Track Designer Tutorial Logo


(page 5)


The next step is to assign Segment numbers to the spaces on the track.

Each space is either part of a straight or part of a corner. Formula PC uses this information to determine when cars have entered, stopped or exited corners so that proper overshooting rules can be applied.

Setting Segments is very easy, just go to Tools and select the Assign Segments command.

Assign Segments command

A msgbox will pop up, telling you how many segments were created and how many corners the track has.

Segments Created msgbox

This is correct for our tutorial track. If you click on spaces around the track, you will see each one's Segment number displayed on the status bar at the bottom of the screen.
Note that the Segments are numbered starting with 0, so the first straight (with the Finish Line) is actually Segment #0, then the first corner is Segment #1, etc, etc.


The last component of track design is tagging "Next" and "Adjacent" spaces.

Each space on the track needs to have values assigned to it which let Formula PC know what next moves are valid if a car is on the space and what other spaces are close enough to require Possible Collision rolls.

Once all the Lane Position values and Segments have been assigned, there is a tool which helps automate a large part of the "Next" and "Adjacent" tagging process.

Go to the Tools menu and select the Auto-Tag Spaces command.

Auto-Tag Spaces command

The process of tagging spaces works like this:
1 Select and set the "Primary" space. This space will be treated as if a car is sitting on it.
2 Select and tag a space that is a valid next move for a car that is sitting on the "Primary" space.
3 If there is a second valid move from the "Primary" space, select and tag it as well.
4 Select and tag any spaces (other than the two "Next" spaces that were just tagged) as "Adjacent". "Adjacent" spaces are any (up to 4 for each "Primary") that would cause a Possible Collision roll if a car was occupying the "Primary" space.

Here's a graphic of how a typical set of "Next" and "Adjacent" spaces works out for a straight:

The "Current Space" would be the "Primary". Notice that certain "Next" moves and "Adjacent" spaces are assumed by Formula PC. Typically a car can move forward to the next space on the same lane, so tagging it is not necessary. Just as the space behind the car is assumed to be "Adjacent", meaning that if a car is occupying the "Primary" space and another car lands in the "Adjacent" space directly behind it, then there is a Possible Collision.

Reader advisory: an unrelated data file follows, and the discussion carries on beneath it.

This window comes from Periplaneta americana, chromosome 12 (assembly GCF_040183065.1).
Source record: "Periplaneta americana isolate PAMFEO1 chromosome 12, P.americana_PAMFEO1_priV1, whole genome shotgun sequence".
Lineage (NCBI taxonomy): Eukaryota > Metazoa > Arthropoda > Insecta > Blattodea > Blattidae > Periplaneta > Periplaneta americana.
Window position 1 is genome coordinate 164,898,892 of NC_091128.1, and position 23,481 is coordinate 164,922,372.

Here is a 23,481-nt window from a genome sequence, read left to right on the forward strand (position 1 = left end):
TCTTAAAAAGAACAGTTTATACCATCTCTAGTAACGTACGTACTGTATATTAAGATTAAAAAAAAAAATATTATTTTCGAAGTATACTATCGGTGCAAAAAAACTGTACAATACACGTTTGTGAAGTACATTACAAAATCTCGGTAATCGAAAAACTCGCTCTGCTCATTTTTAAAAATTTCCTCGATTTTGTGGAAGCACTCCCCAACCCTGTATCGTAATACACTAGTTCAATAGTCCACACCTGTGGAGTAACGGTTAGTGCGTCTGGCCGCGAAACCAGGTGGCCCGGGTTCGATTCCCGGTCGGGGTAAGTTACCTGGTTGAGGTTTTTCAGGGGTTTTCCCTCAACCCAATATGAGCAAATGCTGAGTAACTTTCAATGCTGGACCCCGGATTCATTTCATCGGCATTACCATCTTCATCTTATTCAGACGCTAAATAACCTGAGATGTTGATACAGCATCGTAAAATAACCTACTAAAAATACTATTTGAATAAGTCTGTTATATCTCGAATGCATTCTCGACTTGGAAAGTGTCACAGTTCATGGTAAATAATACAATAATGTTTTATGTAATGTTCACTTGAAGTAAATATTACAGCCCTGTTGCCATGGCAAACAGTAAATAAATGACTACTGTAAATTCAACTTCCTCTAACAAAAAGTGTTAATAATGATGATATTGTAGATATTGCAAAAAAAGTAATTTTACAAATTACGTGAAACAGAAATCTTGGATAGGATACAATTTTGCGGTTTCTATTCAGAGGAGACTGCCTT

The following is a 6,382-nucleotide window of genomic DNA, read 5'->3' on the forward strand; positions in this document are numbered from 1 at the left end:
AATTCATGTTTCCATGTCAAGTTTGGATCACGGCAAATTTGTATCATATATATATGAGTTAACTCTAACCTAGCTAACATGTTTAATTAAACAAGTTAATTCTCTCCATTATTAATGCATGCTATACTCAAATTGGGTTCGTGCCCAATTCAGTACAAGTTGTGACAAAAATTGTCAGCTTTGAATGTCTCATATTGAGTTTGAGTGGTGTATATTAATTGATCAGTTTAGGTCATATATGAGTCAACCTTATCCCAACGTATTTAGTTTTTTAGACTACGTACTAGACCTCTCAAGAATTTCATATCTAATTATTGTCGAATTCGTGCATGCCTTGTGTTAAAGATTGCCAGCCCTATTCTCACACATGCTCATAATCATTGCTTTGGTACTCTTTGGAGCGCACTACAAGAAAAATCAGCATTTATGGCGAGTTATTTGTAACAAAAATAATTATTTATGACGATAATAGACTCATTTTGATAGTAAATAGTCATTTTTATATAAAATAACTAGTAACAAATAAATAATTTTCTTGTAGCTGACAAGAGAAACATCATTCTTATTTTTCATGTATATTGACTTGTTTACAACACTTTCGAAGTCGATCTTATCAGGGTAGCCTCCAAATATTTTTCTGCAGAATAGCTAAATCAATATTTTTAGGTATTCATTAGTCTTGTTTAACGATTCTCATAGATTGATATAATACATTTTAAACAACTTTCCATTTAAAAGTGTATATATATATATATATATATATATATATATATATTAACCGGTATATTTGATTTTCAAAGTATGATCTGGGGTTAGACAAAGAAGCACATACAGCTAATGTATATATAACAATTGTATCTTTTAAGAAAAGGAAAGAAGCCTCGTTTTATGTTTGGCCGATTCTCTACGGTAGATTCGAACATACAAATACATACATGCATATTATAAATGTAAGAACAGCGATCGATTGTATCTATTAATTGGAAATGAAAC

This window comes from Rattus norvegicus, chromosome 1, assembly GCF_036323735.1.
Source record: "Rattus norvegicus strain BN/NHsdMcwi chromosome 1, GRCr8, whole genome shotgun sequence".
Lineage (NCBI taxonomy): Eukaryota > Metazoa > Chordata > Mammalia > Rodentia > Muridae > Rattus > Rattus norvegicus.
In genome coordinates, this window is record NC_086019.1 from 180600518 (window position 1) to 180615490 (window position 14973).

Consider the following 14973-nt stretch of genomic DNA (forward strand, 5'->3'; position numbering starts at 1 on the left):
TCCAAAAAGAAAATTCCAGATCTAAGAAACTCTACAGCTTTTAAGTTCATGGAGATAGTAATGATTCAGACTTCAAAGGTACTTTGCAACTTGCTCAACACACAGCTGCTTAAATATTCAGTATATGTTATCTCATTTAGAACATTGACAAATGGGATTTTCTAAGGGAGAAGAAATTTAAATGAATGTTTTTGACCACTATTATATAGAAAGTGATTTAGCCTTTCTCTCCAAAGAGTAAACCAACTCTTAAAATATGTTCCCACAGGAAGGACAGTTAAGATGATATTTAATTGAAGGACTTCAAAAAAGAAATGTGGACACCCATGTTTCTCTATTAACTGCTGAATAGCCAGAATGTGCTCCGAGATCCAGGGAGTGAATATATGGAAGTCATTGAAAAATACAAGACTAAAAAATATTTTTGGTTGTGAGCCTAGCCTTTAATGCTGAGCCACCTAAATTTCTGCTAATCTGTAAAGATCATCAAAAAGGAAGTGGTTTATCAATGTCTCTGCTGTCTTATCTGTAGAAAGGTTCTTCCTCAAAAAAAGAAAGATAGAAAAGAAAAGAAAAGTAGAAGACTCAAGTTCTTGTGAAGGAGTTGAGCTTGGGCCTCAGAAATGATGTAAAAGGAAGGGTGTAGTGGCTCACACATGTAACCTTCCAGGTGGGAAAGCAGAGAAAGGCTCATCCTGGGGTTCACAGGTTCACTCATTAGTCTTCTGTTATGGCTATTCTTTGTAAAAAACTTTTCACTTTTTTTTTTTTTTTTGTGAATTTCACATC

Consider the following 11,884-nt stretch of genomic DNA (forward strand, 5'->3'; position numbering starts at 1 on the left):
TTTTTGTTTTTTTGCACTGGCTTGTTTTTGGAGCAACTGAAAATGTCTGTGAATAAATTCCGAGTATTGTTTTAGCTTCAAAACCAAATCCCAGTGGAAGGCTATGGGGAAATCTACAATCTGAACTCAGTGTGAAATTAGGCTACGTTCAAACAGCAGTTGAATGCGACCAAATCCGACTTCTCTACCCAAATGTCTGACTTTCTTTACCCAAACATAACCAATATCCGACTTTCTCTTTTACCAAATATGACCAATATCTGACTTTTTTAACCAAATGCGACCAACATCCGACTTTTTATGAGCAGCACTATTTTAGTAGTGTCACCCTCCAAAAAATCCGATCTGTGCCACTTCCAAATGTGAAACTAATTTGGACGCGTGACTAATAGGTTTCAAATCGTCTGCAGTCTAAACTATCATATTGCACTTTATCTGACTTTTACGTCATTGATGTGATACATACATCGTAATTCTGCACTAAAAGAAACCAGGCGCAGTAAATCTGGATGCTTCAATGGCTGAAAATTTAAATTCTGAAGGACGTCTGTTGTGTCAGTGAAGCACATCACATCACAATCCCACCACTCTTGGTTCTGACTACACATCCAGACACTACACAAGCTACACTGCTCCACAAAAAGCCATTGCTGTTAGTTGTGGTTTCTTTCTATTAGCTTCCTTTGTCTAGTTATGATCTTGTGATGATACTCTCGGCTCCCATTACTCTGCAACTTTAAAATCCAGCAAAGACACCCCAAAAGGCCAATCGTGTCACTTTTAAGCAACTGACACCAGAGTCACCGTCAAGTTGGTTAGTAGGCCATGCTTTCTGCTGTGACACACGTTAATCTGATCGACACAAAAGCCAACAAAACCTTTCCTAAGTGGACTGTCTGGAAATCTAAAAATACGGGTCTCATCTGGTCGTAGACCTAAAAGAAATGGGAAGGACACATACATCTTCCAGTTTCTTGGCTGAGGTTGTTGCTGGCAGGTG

Straight with "Next" and "Adjacent" tags

Since we've already run the Auto-Tag routine, let's take a look at what it did for us.

Select any space on a straight, on the Middle lane of our tutorial track. Set that space to be the "Primary". You can do this by clicking the Set Primary Space button on the toolbar, or by pressing P Key.

You should see a blue "P" appear on the space, as well as blue "N"s on the "Next" spaces and blue "A"s on the "Adjacent" spaces (if you don't, go to the Options menu and make sure that Show Next Spaces and Show Adjacent Spaces are both checked).

Straight with "Next" and "Adjacent" tags

The "N" directly in front of our "Primary" space is assumed by the program, as is the "A" directly behind.

The Auto-Tag Spaces routine tagged the spaces to the upper and lower right of the "Primary" as valid "Next" moves, then tagged the spaces to the upper and lower left of the "Primary" as "Adjacent". So if a car is in our "Primary" space and another car lands in one of the "Adjacent" spaces, a possible collision has occurred.

You can feel free to select any of the spaces (on any lane) on either of the straights, set it as the "Primary" and then you should see the Auto-Tagged "N"s and "A"s for that space appear.

But, just like with Lane Position values, the corners get tricky.

As we discussed in the overview of the .TRK file format, there is no 100%-accurate way to Auto-Tag the corners (at least not yet).
So it is up to the track designer to manually tag the "Next" and "Adjacent" spaces in corners so that they conform to the arrow symbols that were placed on them earlier.

Let's start by clicking the Heavy Arrow space on the Right lane, just before corner 1.

Set this space to be the primary.

Notice that we have one valid "Next" move, forward. This makes sense because when you land on a heavy arrow you can only move straight forward.

Inside lane, 1st corner, 1st space

We also have the default "Adjacent" space to the rear. This makes sense as well.
Finally, there are two "Adjacent" tags on spaces in the Middle lane. This again is correct, since a car landing in one of those spaces (while another car was occupying the "Primary" space) would initiate a Possible Collision.

Now, select the next space on the Right lane and set it to be the "Primary".

Notice that the default "Next" and "Adjacent" tags are present at the front and rear of the "Primary", but the "Adjacent" spaces on the Middle lane have not been tagged. This will need to be done manually.

Inside lane, 1st corner, 2nd space

Select the first space on the Middle lane that needs to be tagged as "Adjacent" to the "Primary"

Middle lane, 1st corner, 1nd space